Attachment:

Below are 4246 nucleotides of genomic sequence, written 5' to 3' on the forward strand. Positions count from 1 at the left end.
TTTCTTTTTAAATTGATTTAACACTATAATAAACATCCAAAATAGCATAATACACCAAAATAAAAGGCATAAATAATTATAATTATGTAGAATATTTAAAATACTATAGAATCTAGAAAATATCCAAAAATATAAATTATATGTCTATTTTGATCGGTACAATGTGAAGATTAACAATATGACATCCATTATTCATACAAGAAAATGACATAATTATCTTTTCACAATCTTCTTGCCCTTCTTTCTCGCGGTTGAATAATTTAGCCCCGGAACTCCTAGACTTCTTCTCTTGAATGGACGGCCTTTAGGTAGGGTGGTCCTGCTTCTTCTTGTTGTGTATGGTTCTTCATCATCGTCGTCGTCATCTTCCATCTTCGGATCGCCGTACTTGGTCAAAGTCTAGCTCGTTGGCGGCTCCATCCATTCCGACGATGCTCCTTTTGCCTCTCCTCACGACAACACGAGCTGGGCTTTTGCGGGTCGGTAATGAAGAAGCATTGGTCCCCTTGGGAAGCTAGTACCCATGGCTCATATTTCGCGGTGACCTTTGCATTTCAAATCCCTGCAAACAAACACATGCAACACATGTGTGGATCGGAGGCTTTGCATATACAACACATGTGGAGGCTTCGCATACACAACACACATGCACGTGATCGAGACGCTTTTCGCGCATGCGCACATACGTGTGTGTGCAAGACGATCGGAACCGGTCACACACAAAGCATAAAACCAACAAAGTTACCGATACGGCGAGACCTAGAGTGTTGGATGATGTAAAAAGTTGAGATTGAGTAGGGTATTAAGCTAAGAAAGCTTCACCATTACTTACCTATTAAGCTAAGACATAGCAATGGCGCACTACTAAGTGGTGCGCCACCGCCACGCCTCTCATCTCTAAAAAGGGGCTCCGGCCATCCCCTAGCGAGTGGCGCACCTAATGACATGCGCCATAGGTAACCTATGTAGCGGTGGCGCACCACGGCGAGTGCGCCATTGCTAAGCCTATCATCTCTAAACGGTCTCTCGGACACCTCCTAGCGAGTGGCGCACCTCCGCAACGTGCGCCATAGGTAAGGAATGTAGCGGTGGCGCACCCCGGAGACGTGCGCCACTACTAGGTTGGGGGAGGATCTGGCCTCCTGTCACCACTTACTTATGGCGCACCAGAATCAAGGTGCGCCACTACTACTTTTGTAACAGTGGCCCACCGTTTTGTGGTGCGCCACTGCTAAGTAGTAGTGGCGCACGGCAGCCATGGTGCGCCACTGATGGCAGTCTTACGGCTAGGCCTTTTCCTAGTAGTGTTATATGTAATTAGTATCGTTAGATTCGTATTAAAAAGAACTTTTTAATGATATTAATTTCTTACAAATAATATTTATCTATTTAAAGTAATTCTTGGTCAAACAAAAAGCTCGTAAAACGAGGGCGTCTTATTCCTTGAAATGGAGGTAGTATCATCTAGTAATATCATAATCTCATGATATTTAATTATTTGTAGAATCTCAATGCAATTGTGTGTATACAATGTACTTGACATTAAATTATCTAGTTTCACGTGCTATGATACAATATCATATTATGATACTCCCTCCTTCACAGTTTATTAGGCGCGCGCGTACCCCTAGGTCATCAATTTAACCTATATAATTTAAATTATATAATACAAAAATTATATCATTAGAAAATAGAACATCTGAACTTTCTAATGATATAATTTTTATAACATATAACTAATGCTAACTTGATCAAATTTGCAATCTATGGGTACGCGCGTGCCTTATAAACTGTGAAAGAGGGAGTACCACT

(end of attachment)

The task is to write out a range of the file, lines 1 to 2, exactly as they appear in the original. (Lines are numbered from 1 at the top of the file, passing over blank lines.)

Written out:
Below are 4246 nucleotides of genomic sequence, written 5' to 3' on the forward strand. Positions count from 1 at the left end.
TTTCTTTTTAAATTGATTTAACACTATAATAAACATCCAAAATAGCATAATACACCAAAATAAAAGGCATAAATAATTATAATTATGTAGAATATTTAAAATACTATAGAATCTAGAAAATATCCAAAAATATAAATTATATGTCTATTTTGATCGGTACAATGTGAAGATTAACAATATGACATCCATTATTCATACAAGAAAATGACATAATTATCTTTTCACAATCTTCTTGCCCTTCTTTCTCGCGGTTGAATAATTTAGCCCCGGAACTCCTAGACTTCTTCTCTTGAATGGACGGCCTTTAGGTAGGGTGGTCCTGCTTCTTCTTGTTGTGTATGGTTCTTCATCATCGTCGTCGTCATCTTCCATCTTCGGATCGCCGTACTTGGTCAAAGTCTAGCTCGTTGGCGGCTCCATCCATTCCGACGATGCTCCTTTTGCCTCTCCTCACGACAACACGAGCTGGGCTTTTGCGGGTCGGTAATGAAGAAGCATTGGTCCCCTTGGGAAGCTAGTACCCATGGCTCATATTTCGCGGTGACCTTTGCATTTCAAATCCCTGCAAACAAACACATGCAACACATGTGTGGATCGGAGGCTTTGCATATACAACACATGTGGAGGCTTCGCATACACAACACACATGCACGTGATCGAGACGCTTTTCGCGCATGCGCACATACGTGTGTGTGCAAGACGATCGGAACCGGTCACACACAAAGCATAAAACCAACAAAGTTACCGATACGGCGAGACCTAGAGTGTTGGATGATGTAAAAAGTTGAGATTGAGTAGGGTATTAAGCTAAGAAAGCTTCACCATTACTTACCTATTAAGCTAAGACATAGCAATGGCGCACTACTAAGTGGTGCGCCACCGCCACGCCTCTCATCTCTAAAAAGGGGCTCCGGCCATCCCCTAGCGAGTGGCGCACCTAATGACATGCGCCATAGGTAACCTATGTAGCGGTGGCGCACCACGGCGAGTGCGCCATTGCTAAGCCTATCATCTCTAAACGGTCTCTCGGACACCTCCTAGCGAGTGGCGCACCTCCGCAACGTGCGCCATAGGTAAGGAATGTAGCGGTGGCGCACCCCGGAGACGTGCGCCACTACTAGGTTGGGGGAGGATCTGGCCTCCTGTCACCACTTACTTATGGCGCACCAGAATCAAGGTGCGCCACTACTACTTTTGTAACAGTGGCCCACCGTTTTGTGGTGCGCCACTGCTAAGTAGTAGTGGCGCACGGCAGCCATGGTGCGCCACTGATGGCAGTCTTACGGCTAGGCCTTTTCCTAGTAGTGTTATATGTAATTAGTATCGTTAGATTCGTATTAAAAAGAACTTTTTAATGATATTAATTTCTTACAAATAATATTTATCTATTTAAAGTAATTCTTGGTCAAACAAAAAGCTCGTAAAACGAGGGCGTCTTATTCCTTGAAATGGAGGTAGTATCATCTAGTAATATCATAATCTCATGATATTTAATTATTTGTAGAATCTCAATGCAATTGTGTGTATACAATGTACTTGACATTAAATTATCTAGTTTCACGTGCTATGATACAATATCATATTATGATACTCCCTCCTTCACAGTTTATTAGGCGCGCGCGTACCCCTAGGTCATCAATTTAACCTATATAATTTAAATTATATAATACAAAAATTATATCATTAGAAAATAGAACATCTGAACTTTCTAATGATATAATTTTTATAACATATAACTAATGCTAACTTGATCAAATTTGCAATCTATGGGTACGCGCGTGCCTTATAAACTGTGAAAGAGGGAGTACCACT